SARS-Cov-2 and Human Milk Banking
by Anne Eglash MD, IBCLC, FABM
Pasteurized donor human milk has been shown to be highly effective in reducing the risk of health complications related to prematurity, when sufficient mothers’ own milk is not available. Specifically, a 100% breastmilk diet is associated with a decreased risk of necrotizing enterocolitis and improved outcomes in newborns with GI disorders, in addition to reduced risks of bronchopulmonary dysplasia, retinopathy of prematurity, sepsis, and neurocognitive effects causing developmental delay.
With the SARS-CoV-2 pandemic, premature and other newborns in the NICU are at risk for insufficient mothers’ own milk, due to hospital protocols that, for infection control purposes, may need to separate NICU infants from their mothers, making it more difficult for mothers to provide their expressed breastmilk. Some mothers may be too ill to express adequate volumes of milk, while others have difficulty establishing their milk supplies due to stress and the hormonal effects of not being close to their infants, leading to a blunting of milk expression via pumping.
The good news is that we now have evidence pasteurized banked donor human milk from a milk bank associated with the Human Milk Banking Association of North America (HMBANA) is safe from the coronavirus that causes the COVID-19 illness. This week’s CQW article demonstrates that the SARS-Cov-2 virus does not survive at temperatures at or above 56°C (132.8°F) for more than 10 minutes. HMBANA milk banks pasteurize using temperatures of 62.5° C (145°F) for 30 minutes.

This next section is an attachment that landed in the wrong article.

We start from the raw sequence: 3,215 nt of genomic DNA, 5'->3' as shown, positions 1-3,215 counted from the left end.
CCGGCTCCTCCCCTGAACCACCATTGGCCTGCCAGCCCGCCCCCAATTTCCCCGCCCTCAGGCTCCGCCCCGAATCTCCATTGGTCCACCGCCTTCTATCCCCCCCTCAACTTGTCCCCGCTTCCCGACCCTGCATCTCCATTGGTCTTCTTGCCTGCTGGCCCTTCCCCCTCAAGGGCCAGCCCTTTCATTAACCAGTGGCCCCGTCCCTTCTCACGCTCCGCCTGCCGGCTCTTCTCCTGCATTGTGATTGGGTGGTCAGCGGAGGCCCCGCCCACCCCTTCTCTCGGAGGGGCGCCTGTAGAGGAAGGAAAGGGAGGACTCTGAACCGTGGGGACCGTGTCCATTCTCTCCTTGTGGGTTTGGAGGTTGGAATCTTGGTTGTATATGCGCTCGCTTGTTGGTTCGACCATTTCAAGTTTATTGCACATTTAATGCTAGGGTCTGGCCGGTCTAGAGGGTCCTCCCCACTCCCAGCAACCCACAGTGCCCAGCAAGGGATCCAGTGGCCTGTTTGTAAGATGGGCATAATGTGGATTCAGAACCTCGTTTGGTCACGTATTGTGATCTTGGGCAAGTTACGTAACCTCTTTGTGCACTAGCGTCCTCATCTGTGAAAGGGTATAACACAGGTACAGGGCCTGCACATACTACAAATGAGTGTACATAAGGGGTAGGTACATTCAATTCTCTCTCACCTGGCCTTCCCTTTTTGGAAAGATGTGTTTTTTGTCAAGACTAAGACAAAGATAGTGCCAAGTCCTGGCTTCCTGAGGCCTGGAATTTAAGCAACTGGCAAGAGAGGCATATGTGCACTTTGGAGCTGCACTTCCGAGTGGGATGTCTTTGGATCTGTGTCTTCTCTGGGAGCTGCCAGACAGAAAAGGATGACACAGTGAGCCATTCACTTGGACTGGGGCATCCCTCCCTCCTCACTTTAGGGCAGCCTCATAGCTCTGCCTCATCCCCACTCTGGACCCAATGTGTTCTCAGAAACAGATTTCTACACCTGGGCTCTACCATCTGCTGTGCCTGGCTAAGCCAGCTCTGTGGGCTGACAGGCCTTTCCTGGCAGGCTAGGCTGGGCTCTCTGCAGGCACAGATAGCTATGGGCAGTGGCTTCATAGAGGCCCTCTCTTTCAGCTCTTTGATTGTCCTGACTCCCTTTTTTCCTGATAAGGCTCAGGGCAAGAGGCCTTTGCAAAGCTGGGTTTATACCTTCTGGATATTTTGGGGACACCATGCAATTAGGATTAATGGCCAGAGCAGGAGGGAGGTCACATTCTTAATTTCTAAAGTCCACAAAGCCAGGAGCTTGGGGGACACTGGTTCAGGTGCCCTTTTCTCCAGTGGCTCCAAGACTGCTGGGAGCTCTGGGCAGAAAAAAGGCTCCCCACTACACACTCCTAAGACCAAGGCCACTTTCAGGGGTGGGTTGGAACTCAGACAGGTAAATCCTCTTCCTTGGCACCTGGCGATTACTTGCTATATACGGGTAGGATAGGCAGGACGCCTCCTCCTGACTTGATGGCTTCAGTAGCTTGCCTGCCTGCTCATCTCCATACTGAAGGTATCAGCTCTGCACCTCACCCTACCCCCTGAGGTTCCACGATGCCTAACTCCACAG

In addition, HMBANA milk banks follow US Food and Drug Association (FDA) standard protocols for food safety. The FDA states that ‘there is no evidence of human or animal food or food packaging being associated with transmission of the coronavirus that causes COVID-19.’
- There is a concern that human milk donation may decrease during the pandemic due to the perceived risks of leaving the home for blood draws and to drop off milk.
- There is no evidence that COVID-19 can be transmitted through the boxes or bottles from the milk bank.
- If a milk bank tech is identified as a person under investigation or is COVID-19 positive, no milk recall is necessary.
- Cloth or surgical masks are appropriate for use by milk bank personnel to prevent the milk from contamination.
See the Answer
No abstract, see the full article here.
Human milk banking is safe, and the standard operating procedures outlined by the FDA protect the milk from being contaminated by workers. Further, standards on the handling of raw milk protect the workers from being contaminated from the surfaces of raw milk containers.
Masks worn by milk bank personnel are meant to protect the milk. The masks don’t need to protect them from any contamination in the milk. Therefore, the wearing of cloth masks among milk tech workers is an appropriate option.
Even if a milk tech worker becomes a PUI or COVID-19 +, the inherent steps in the milk banking process essentially prevent the worker from infecting the milk or milk containers, just as the processes have prevented the spread of other infectious diseases such as influenza, hepatitis A, HIV, norovirus, etc.
There is NO need to wash or cleanse bottles of milk that come from a HMBANA milk bank.
We now have firm evidence that the standard holder pasteurization technique used by HMBANA milk banks kills the SARS-Cov-2 virus that causes COVID-19.